Paper No. J05092 of the Journal of the American Water Resources Association (JAWRA).
Barriers to Water Conservation in the Rio Grande Basin1
Article first published online: 12 FEB 2007
© 2007 American Water Resources Association
JAWRA Journal of the American Water Resources Association
Volume 43, Issue 1, pages 237–253, February 2007
How to Cite
Ward, F. A., Michelsen, A. M. and DeMouche, L. (2007), Barriers to Water Conservation in the Rio Grande Basin. JAWRA Journal of the American Water Resources Association, 43: 237–253. doi: 10.1111/j.1752-1688.2007.00019.x
- Issue published online: 12 FEB 2007
- Article first published online: 12 FEB 2007
- Received July 6, 2005; accepted March 21, 2006.
- water economics;
- water policy;
- water conservation;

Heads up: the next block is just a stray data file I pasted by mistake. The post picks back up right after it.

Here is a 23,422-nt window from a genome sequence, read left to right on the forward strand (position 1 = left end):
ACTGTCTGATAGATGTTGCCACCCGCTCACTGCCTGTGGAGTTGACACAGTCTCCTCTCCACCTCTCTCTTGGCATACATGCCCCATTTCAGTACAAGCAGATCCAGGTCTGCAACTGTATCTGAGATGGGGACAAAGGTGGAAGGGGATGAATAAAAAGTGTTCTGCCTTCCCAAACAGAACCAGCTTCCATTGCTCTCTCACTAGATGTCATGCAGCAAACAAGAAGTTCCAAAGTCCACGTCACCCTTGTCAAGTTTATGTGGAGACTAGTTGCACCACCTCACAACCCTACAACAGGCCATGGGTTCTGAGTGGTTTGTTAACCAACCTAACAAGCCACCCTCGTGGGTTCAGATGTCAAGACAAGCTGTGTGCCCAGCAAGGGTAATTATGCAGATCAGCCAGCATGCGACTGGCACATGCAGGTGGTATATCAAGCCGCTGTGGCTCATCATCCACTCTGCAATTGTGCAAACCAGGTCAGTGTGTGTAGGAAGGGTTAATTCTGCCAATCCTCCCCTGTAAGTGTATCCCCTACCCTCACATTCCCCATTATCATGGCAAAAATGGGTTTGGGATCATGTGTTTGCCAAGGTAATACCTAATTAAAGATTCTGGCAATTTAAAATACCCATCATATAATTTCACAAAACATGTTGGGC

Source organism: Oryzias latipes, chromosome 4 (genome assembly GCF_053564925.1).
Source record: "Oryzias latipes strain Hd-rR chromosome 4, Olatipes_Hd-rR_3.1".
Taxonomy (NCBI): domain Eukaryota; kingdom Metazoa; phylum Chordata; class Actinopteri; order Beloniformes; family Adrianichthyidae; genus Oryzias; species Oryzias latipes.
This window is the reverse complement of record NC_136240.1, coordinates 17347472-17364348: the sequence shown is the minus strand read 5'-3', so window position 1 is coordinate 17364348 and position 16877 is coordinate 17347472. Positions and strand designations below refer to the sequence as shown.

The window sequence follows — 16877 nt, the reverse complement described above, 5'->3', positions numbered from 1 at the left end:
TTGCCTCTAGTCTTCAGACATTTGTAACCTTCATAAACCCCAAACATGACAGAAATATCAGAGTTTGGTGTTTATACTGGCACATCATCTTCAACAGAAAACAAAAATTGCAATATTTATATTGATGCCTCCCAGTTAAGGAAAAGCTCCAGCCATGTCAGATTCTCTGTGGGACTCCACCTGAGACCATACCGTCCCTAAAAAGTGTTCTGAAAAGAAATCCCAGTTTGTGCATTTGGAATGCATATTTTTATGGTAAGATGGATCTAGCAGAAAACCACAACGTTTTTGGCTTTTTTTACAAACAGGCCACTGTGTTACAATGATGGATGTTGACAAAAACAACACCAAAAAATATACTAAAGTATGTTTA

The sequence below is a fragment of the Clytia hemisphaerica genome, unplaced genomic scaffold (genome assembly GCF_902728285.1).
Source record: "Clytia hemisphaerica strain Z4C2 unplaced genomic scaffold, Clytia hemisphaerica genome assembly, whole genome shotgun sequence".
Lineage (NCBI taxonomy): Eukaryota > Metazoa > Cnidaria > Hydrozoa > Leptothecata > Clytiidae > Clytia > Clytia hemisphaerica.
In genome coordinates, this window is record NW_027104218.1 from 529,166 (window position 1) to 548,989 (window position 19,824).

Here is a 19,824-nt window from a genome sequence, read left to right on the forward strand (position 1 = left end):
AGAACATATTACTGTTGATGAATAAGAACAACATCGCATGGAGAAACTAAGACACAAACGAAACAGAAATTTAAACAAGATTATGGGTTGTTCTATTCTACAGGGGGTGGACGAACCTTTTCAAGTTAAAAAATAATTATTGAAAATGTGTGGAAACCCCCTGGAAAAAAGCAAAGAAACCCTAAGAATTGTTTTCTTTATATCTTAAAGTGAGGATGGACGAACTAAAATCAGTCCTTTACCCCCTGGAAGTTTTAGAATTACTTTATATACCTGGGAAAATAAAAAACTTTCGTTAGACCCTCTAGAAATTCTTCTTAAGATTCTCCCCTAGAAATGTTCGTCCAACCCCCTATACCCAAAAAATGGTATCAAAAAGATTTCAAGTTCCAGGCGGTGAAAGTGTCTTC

Abstract: The Rio Grande basin shares problems faced by many arid regions of the world: growing and competing demands for water and river flows and uses that are vulnerable to drought and climate change. In recent years legislation, administrative action, and other measures have emerged to encourage private investment in efficient agricultural water use. Nevertheless, several institutional barriers discourage irrigators from investing in water conservation measures. This article examines barriers to agricultural water conservation in the Rio Grande basin and identifies challenges and opportunities for promoting it. Several barriers to water conservation are identified: clouded titles, water transfer restrictions, illusory water savings, insecure rights to conserved water, shared carry-over storage, interstate compacts, conservation attitudes, land tenure arrangements, and an uncertain duty of water. Based on data on water use and crop production costs, price is found to be a major factor influencing water conservation. A low water price discourages water conservation even if other institutions promote it. A high price of water encourages conservation even in the presence of other discouraging factors. In conclusion, water-conserving policies can be more effectively implemented where water institutions and programs are designed to be compatible with water’s underlying economic scarcity.